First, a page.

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New H-1B Rules Struck Down

On December 1, Judge Jeffrey White of the US District Court for the Northern District of California invalidated two new regulations that raised prevailing wages and eligibility criteria for foreign workers to receive H-1B visas. "This decision ensures the continued viability of the H-1B program, which supplies work authorization to more than 580,000 individuals in the United States," Paul Hughes, partner at McDermott Will & Emery, said in a recent article by the Society of Human Resource Management. Access the article.

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SCOTUS Refuses to Review Ninth Circuit Ruling on ACA Birth Control Rules

The US Supreme Court declined to review a recent Ninth Circuit decision, blocking the interim rules that exempted employers with religious or moral objections from providing birth control coverage required by the Affordable Care Act (ACA). Until such time as this issue is clarified, it is prudent for employers with employees in certain states to comply with the ACA mandate and to cover contraceptives under their health plans. Access the full article. Teal Trujillo, a summer associate in our Chicago office, also contributed to this article.

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US Supreme Court to Review Unusual Second Circuit Decision in Stock Drop Case Against IBM

On Monday, the US Supreme Court agreed to review the Second Circuit’s decision in Jander v. Retirement Plans Committee of IBM, a “stock drop” lawsuit against IBM’s benefit plan fiduciaries. The Second Circuit’s decision marked one of the few times a federal court permitted a “stock drop” lawsuit to survive dismissal since the Supreme Court’s decisions in Fifth Third Bank v. Dudenhoeffer (2012) and Harris v. Amgen (2016). Together, the Dudenhoeffer and Amgen decisions set a high pleading bar for plaintiffs who file “stock drop” claims. These lawsuits involve employee stock ownership plans, in which the plan includes employer stock as an investment option, and a subsequent drop in that stock’s price. Plaintiffs allege that by failing to remove the stock from the plan or take other corrective action (such as disclosing information), fiduciaries breached the prudent person standard of care that ERISA imposes on fiduciaries. Dudenhoeffer requires plaintiffs to...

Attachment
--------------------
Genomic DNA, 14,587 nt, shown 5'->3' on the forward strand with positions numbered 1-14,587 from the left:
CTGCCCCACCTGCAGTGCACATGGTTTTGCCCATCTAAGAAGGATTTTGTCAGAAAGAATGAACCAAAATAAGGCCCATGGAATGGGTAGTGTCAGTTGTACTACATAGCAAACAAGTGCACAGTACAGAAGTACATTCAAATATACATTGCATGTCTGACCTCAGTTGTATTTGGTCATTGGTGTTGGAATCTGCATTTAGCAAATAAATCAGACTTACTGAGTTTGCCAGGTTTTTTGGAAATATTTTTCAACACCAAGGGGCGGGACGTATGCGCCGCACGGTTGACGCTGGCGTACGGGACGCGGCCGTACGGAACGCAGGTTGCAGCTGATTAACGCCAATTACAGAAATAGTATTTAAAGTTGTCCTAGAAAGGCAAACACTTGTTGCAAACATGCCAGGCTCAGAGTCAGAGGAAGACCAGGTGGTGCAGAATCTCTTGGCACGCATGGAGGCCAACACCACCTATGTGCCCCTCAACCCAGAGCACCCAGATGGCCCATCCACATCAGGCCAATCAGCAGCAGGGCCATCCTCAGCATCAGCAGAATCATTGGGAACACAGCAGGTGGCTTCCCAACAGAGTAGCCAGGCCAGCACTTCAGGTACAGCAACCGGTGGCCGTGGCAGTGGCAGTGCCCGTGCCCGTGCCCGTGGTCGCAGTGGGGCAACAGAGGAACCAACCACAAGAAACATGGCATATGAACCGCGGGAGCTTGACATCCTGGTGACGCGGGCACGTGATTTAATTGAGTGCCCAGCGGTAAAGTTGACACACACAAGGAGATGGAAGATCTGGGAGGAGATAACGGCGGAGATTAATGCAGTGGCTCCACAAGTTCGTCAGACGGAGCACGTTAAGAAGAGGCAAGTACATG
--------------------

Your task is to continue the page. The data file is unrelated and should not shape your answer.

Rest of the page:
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Worker Classification: Complications Beyond the Front Page

When California’s Dynamex decision rolled out the “ABC test”, it placed the burden on the employer to prove independent contractor (IC) status. In a presentation at the Employment and Employee Benefits Forum in California, McDermott’s lawyers discussed the implications of Dynamex, as it applies to various types of employers as well as those using staffing companies. Additionally, they cover Dynamex’s impact on worker classification and employee benefits plans, particularly under ERISA. Lastly, they provide best practices that employers can do now to prevent litigation. View the full presentation.

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First Circuit Holds Defendants Have Burden to Negate Loss Causation in ERISA Fiduciary Duty Cases

The US Court of Appeals for the First Circuit has solidified a circuit split on who has burden of proving loss causation in ERISA breach of fiduciary duty cases. The First Circuit joined the Fourth, Fifth and Eighth Circuits holding that once a plaintiff demonstrates a fiduciary breach, the defendant has the burden to negate loss causation. Other circuits, including the Sixth, Ninth, Tenth and Eleventh Circuits, have held that a plaintiff bears to burden to establish loss causation. This issue is ripe for Supreme Court review. Access the full article.

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ERISA Preempts State Regulation of PBM–Pharmacy Pricing Agreements

ERISA broadly preempts state laws that “relate to” ERISA-governed employee benefit plans to ensure a uniform federal regulatory scheme and to relieve ERISA plans from the burdens of satisfying a patchwork of state laws. Recently, however, several states have enacted legislation designed to regulate the prices that pharmacy benefit managers, as third-party administrators for ERISA-governed plans, agree to reimburse pharmacies for dispensing prescription drugs to ERISA plan members. These regulations run afoul of ERISA, as the US Court of Appeals for the Eighth Circuit has twice held. Access the full article.

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Sharp Questions Dominate Supreme Court Oral Arguments Regarding the Challenge to the Availability of ACA Premium Tax Credits

On March 4, 2015, the Supreme Court of the United States heard oral arguments in King v. Burwell, the highest profile challenge to the Affordable Care Act (ACA) since the Supreme Court’s 2012 decision to uphold the law.  The oral arguments featured sharp questioning of both sides.  A decision is anticipated in June to determine whether the high court will maintain the status quo with respect to the availability of premium tax credits to lower-income exchange customers in all states. Read the full article.

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